Re: Risk management

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From:Tim Morken <>
Date:Wed, 08 Sep 1999 12:12:09 -0400 (EDT)
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My short answer is "zero percent." Of course, mistakes are made but they 
better be caught before a report goes out. Normally the mistakes are caught 
before cutting starts or when slides are matched with gross descriptions. I 
have seen  two mistakes of this sort reach the report stage but, knock on 
wood, never had one go to a clinician.

For risk managment I would say you need to have an oversight committee which 
looks into any major mistake, such as mixing up patient blocks (Any case of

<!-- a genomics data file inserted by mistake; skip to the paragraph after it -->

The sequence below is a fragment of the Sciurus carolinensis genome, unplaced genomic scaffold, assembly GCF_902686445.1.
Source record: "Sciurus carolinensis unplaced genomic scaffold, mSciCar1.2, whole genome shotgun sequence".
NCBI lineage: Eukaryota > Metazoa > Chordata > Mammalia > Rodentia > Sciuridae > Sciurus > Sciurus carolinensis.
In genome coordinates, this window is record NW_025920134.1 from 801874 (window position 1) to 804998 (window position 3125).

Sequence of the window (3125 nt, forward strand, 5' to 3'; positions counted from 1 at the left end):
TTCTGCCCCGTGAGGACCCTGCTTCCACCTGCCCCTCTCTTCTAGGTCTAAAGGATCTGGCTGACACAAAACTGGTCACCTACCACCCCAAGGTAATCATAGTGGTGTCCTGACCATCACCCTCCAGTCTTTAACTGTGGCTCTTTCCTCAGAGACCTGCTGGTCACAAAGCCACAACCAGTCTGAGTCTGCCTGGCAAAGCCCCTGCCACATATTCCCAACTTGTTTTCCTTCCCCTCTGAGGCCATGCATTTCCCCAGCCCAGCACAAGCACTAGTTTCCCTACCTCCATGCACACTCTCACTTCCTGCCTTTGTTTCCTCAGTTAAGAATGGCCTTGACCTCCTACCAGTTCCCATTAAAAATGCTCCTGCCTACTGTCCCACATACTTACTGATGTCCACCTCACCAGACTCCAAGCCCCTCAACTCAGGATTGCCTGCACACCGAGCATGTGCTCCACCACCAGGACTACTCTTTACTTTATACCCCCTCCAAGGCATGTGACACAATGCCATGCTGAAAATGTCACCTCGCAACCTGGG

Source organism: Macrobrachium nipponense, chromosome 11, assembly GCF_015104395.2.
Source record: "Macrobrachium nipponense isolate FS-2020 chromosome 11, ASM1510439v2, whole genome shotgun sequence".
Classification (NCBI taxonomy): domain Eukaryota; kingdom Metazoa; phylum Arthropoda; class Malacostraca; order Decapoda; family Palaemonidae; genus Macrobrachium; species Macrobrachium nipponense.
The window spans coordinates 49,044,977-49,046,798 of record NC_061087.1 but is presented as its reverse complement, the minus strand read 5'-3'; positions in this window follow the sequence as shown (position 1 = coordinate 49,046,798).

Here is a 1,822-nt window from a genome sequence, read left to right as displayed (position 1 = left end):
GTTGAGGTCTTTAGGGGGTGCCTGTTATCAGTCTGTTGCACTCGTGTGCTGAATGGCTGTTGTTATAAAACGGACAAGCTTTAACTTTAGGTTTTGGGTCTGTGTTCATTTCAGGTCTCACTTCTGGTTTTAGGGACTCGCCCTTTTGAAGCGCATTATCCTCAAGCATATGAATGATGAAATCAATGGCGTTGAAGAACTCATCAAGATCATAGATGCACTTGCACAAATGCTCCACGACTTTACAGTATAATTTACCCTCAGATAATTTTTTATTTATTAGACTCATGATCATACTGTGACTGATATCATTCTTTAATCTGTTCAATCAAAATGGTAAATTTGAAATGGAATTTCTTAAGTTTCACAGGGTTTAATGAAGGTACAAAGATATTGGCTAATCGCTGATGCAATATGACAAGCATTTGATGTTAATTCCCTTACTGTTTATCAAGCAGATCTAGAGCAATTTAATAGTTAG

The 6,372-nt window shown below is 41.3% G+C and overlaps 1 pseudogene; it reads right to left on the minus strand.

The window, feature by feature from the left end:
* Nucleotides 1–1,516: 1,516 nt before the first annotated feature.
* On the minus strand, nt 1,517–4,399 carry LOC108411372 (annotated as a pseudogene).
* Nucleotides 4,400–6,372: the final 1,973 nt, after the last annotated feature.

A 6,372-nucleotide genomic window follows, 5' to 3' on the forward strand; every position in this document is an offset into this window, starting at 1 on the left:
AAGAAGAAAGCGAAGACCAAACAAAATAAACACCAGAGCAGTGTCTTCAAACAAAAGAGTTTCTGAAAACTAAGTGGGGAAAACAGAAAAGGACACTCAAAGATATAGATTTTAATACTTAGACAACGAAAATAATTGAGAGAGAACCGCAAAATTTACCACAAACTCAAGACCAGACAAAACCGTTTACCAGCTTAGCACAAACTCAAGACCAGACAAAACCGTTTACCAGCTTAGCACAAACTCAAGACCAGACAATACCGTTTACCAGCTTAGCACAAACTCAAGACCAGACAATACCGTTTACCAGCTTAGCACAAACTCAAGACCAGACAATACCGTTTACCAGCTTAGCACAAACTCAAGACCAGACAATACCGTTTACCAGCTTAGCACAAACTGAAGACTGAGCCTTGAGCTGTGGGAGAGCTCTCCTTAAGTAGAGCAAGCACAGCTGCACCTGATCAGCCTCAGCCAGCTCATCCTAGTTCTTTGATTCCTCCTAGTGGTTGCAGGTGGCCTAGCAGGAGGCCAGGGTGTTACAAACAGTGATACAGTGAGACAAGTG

a mix up would qualify as a major mistake). As far as I am concerned a 
mistake caught in the lab before it goes to the pathologist doesn't count as 
a reportable mistake (that is, reportable to a lab QA committee. You would 
be wise to track it within your lab, however).

>From that point you need to track mistakes and, once data is gathered, 
decide whether you have a real problem and what to do about it.

Tim Morken, B.A., EMT(MSA), HTL(ASCP)
Infectious Disease Pathology
Centers for Disease Control
1600 Clifton Rd.
Atlanta, GA 30333


Phone: (404) 639-3964
FAX:  (404)639-3043

----Original Message Follows----
From: "Hall, Phil" <>
To: 'Histonet' <>
Subject: Risk management
Date: Wed, 08 Sep 1999 15:14:54 +0100

Does anyone have any idea of what percent of errors in slide  / block
labelling is acceptable in terms of clinical risk management?

Are there any papers or publications worth reading on risk management in

Phil Hall
St Michael's Hospital

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